Is the Kochs' Support for Criminal Justice Reform a P.R. Move?

Jane Mayer implies their interest in the issue is new while conceding it is not.


Libertarian Party

Last week I noted that a New York Times review of Jane Mayer's new book about the Koch brothers included a highly selective description of the Libertarian Party platform on which David Koch (a Reason Foundation trustee) ran for vice president in 1980. That gloss seemed designed to elide any overlap between libertarian and progressive positions. In the latest issue of The New Yorker, Mayer herself does something similar.

The main thesis of Mayer's article is that the Kochs' support for criminal justice reform is part of a public relations campaign aimed at improving their reputation among moderates who view them as polluting plutocrats with no sympathy for the common man. Mayer undermines that thesis at several points, including these comments from environmentalist and criminal justice activist Van Jones:

In an interview, Jones defended his partnership with the Kochs on sentencing reform. "Everyone has his eyes wide open about the Kochs' politics and their ultimate agenda," he said. "But if you're sitting in prison right now you're not praying that the Koch brothers won't help." Jones believes that the Kochs' embrace of the issue is driven by their strong libertarian convictions. "It's not part of presenting the company in a new light," he told me. "It doesn't make sense to mix their criminal-justice-reform work with their corporate advertising. The Koch brothers have a despicable record on everything under the sun, from campaign finance to poisoning the planet, but they have been on this issue for years. Mass incarceration is the opposite of liberty and justice. There are very deeply held principles for both sides."

Mayer concedes that "Charles Koch has supported criminal-justice reform for decades," but she says that interest grew mainly out of his company's experience with pollution-related federal charges and was largely limited to white-collar crime until recently:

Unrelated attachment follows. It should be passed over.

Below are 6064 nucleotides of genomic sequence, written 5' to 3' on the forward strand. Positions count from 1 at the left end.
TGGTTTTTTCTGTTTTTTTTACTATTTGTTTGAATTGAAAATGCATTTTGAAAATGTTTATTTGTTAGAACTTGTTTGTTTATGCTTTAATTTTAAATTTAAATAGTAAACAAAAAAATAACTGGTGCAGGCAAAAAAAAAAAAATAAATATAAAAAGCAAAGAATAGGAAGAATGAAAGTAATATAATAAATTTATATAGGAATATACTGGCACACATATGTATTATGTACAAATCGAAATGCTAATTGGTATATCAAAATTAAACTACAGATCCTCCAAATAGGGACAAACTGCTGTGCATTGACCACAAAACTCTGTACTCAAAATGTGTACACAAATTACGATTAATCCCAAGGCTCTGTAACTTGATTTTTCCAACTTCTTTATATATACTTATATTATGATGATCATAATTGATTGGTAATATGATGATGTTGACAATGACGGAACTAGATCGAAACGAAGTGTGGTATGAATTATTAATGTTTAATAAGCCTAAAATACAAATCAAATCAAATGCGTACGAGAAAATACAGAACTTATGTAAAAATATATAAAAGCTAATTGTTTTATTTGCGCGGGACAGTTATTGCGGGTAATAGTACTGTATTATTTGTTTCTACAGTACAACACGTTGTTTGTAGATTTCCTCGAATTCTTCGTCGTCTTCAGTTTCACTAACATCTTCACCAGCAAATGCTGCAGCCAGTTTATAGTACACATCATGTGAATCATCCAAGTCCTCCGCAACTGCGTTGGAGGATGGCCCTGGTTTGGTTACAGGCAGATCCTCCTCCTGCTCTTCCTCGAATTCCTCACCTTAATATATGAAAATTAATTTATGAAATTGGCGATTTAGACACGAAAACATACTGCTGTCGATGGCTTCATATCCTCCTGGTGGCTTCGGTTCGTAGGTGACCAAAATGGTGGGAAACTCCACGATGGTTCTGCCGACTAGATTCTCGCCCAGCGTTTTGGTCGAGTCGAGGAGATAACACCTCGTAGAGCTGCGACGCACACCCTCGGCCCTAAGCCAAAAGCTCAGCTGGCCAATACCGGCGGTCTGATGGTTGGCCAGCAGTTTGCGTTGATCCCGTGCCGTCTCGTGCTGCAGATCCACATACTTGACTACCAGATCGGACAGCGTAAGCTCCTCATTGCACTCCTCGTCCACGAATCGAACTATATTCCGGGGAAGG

It is true that, at least as far back as 1980, when Charles Koch enlisted David, then a company executive, to run for Vice-President of the United States on the Libertarian Party ticket, the brothers have publicly supported radical reform of America's criminal-justice system. The platform of the Libertarian Party in 1980 called for an end to all prosecutions of tax evaders and the abolition of a number of federal agencies whose regulations Koch Industries and other businesses have chafed at, including the E.P.A., the Occupational Safety and Health Administration, and the Federal Election Commission, whose campaign-spending limits the brothers opposed. But the Kochs, as hard-line libertarians, have had goals quite different from those of many of their liberal allies. Their distaste for the American criminal-justice system is bound up in distrust of government and a preference for private enterprise. Until recently, the criminal-justice victims the Kochs focussed on were businessmen who had run afoul of the modern regulatory state—that is, people like them.

Even when Mayer is describing the Kochs' longstanding support for "radical reform of America's criminal-justice system," she omits details of the 1980 L.P. platform that fit that description but don't fit her portrait of the brothers as sympathetic only to "people like them." In addition to the planks Mayer chooses to mention, the L.P. in 1980 (as now) opposed "all laws prohibiting the production, sale, possession, or use of drugs"; "all laws regarding consensual sexual relations, including prostitution and solicitation"; and "all forms of government censorship, including anti-pornography laws." It championed "safeguards for the criminally accused" and decried the erosion of Fourth Amendment rights. The party also supported open borders and opposed crackdowns on unauthorized immigrants. Contrary to Mayer's spin, the primary beneficiaries of those positions are not rich white guys.

Mayer also notes that the Kochs' support for including a mens rea requirement in the definition of regulatory offenses that carry criminal penalties (a goal they say they are willing to drop if it endangers sentencing reform) has upset some of their allies on the left. But treating unintentional legal violations as crimes is unjust regardless of the defendant's race, occupation, or socioeconomic status. On this issue it is progressives who are being inconsistent because they have trouble sympathizing with people who are not like them.